At its April 22nd member meeting, the Source Water Collaborative (SWC) expanded its membership to 25 organizations by welcoming Smart Growth America and the National Association of Conservation Districts (NACD).
The National Association of Conservation Districts (NACD) is the nonprofit organization that represents America’s 3,000 conservation districts and those who serve on their governing boards. Conservation districts are local units of government established under state law to carry out natural resource management programs at the local level. Districts work with millions of cooperating landowners and operators to help them manage and protect land and water resources on all private lands and many public lands in the United States.
“If we truly want to have a long-term impact on the quality of our water resources nationwide, it is critical that we build strong, diverse partnerships at local, state and federal levels,” said NACD CEO John Larson. “This is why we’re so pleased to be joining efforts with the Source Water Collaborative. We recognize that being part of a larger group that advocates and works to achieve the same overall outcomes is essential in these fiscally challenging times, and we look forward to a strong and productive partnership in the years ahead as we focus together on addressing commonsense and meaningful actions to improve water quality across the landscape.”
Since 2001, Smart Growth America has worked in coalitions to make the case for the environmental, social, and economic benefits of smart growth. Smart growth is very simply defined as rural, urban and suburban places with transportation and housing choices near jobs, shops and schools. The strategies communities use to create these places are ideal tools for identifying and protecting environmentally sensitive areas while promoting healthy economic growth.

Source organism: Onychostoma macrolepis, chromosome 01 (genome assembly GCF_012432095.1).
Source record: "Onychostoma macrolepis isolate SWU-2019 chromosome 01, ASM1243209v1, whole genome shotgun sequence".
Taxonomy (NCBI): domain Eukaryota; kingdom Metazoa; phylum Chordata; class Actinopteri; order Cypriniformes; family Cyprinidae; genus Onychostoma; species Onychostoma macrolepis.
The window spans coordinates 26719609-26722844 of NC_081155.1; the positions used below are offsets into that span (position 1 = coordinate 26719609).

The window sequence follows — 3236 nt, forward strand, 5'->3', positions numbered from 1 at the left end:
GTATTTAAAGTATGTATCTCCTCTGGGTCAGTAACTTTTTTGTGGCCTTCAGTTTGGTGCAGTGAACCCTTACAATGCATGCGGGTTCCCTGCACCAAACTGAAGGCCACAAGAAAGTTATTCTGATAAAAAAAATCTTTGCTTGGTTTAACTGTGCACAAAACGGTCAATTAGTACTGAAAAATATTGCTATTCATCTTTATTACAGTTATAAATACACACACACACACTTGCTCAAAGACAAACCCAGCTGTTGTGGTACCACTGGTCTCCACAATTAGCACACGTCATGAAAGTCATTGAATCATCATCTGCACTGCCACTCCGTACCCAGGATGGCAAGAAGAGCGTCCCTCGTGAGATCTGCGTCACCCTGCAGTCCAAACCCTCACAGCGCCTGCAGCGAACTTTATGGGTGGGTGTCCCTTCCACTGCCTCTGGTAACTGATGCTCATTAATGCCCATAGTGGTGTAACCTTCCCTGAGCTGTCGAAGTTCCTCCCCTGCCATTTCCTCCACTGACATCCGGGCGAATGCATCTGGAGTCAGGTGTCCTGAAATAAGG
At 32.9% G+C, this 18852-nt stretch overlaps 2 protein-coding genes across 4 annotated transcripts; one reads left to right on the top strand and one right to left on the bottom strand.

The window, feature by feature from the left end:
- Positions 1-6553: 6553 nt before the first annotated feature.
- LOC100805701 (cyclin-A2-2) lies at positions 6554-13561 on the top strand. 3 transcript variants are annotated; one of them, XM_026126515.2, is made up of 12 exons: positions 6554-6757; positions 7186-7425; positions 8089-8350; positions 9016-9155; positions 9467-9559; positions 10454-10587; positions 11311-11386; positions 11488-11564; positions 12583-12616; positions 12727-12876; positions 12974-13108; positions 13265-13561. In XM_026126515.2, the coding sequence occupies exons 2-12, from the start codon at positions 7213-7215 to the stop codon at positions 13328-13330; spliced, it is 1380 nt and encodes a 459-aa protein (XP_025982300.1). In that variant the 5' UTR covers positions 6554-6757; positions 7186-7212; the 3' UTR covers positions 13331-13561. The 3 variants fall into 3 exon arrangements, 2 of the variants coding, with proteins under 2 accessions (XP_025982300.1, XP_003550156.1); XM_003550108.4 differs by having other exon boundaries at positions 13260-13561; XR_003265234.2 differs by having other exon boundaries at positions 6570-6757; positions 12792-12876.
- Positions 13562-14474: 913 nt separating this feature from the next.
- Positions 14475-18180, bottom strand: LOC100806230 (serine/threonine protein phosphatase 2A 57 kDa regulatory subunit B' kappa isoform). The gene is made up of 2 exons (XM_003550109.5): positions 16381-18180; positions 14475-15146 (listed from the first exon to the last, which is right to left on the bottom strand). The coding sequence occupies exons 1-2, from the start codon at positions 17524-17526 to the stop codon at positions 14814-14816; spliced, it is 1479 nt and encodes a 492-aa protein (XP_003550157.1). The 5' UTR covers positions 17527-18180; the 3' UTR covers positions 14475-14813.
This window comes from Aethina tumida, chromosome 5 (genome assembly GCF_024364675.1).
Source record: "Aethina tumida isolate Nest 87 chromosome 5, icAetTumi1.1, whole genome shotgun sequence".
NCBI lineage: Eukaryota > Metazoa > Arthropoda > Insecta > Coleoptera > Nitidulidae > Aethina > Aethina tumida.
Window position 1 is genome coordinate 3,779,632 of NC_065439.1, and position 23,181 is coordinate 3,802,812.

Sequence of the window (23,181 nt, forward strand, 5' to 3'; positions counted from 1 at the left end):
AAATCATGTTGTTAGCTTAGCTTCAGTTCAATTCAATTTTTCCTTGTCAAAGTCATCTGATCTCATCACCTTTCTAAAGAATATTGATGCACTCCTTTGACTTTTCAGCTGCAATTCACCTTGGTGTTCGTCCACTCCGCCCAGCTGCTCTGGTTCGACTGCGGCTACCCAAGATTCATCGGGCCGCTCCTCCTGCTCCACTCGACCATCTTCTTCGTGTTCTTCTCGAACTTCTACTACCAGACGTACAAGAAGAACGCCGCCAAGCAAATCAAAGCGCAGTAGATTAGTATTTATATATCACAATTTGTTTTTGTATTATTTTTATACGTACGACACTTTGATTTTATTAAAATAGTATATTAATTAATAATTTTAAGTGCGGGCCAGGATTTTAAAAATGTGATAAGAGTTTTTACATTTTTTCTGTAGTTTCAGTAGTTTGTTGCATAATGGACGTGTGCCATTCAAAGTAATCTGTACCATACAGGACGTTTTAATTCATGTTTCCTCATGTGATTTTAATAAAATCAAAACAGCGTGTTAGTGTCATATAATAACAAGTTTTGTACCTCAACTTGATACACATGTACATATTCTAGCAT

“We are working with local governments across the country that are re-examining the real costs and benefits of development. They are motivated to reduce costs and protect their assets, but they still need tools and support. We are eager to ‘jump in,’ so to speak, and work with the Source Water Collaborative to make the case for source protection and to more widely distribute all of our organization’s great resources,” said Geoff Anderson, president of Smart Growth America.
The SWC was originally formed in 2006 with the goal to combine the strengths and tools of a diverse set of member organizations to act now and protect drinking water sources for generations to come. More information about the SWC’s members and resources is available on the SWC website at www.sourcewatercollaborative.org